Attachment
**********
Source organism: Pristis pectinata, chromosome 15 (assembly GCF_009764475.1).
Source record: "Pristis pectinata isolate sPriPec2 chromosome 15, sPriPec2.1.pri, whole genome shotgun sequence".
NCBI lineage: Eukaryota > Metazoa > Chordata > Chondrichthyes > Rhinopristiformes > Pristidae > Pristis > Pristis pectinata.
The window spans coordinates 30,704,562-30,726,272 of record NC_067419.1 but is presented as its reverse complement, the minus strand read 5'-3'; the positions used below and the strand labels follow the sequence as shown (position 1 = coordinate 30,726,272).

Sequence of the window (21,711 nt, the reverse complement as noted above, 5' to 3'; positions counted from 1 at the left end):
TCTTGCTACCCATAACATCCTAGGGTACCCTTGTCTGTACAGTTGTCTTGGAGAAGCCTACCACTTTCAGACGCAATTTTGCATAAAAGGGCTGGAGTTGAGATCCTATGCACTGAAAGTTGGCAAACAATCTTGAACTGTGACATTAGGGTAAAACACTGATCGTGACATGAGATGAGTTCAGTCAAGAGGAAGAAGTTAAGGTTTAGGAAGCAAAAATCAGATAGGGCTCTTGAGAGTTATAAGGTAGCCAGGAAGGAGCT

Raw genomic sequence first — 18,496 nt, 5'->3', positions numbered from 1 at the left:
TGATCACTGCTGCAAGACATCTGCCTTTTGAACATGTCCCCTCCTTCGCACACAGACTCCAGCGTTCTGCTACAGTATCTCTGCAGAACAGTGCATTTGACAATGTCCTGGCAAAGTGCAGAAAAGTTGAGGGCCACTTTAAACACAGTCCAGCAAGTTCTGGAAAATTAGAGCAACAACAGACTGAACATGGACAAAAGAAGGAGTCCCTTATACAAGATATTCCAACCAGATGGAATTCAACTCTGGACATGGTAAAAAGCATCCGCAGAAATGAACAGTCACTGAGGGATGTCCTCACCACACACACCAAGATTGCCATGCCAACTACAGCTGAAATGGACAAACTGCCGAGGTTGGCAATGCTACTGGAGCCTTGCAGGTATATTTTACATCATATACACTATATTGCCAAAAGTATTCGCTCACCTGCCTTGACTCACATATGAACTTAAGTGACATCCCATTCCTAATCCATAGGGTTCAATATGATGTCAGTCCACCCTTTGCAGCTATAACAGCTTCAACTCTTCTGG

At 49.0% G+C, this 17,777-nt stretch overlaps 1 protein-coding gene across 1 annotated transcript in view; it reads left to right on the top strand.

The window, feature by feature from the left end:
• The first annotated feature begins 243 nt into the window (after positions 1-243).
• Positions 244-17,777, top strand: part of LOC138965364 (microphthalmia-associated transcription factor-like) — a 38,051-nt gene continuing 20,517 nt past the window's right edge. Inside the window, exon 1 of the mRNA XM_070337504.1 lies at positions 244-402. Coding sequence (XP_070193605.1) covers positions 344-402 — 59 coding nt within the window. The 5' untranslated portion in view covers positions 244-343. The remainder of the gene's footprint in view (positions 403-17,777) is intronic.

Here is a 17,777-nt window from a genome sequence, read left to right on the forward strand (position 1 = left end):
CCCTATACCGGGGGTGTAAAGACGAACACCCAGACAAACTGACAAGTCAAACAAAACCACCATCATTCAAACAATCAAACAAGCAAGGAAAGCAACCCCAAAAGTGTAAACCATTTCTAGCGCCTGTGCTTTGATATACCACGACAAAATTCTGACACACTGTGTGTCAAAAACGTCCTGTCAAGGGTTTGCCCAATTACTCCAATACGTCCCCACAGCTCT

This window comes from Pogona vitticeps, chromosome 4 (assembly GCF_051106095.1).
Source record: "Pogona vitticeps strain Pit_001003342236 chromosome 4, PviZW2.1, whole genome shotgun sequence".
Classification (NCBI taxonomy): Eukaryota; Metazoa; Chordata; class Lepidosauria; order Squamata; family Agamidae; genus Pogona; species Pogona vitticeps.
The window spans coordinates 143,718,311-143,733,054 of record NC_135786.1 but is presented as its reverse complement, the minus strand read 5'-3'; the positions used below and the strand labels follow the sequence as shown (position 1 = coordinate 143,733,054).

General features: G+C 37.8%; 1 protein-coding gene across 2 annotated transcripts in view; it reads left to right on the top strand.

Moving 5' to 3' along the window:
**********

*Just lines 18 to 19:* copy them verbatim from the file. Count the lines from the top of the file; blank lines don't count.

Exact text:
The window spans coordinates 143,718,311-143,733,054 of record NC_135786.1 but is presented as its reverse complement, the minus strand read 5'-3'; the positions used below and the strand labels follow the sequence as shown (position 1 = coordinate 143,733,054).

General features: G+C 37.8%; 1 protein-coding gene across 2 annotated transcripts in view; it reads left to right on the top strand.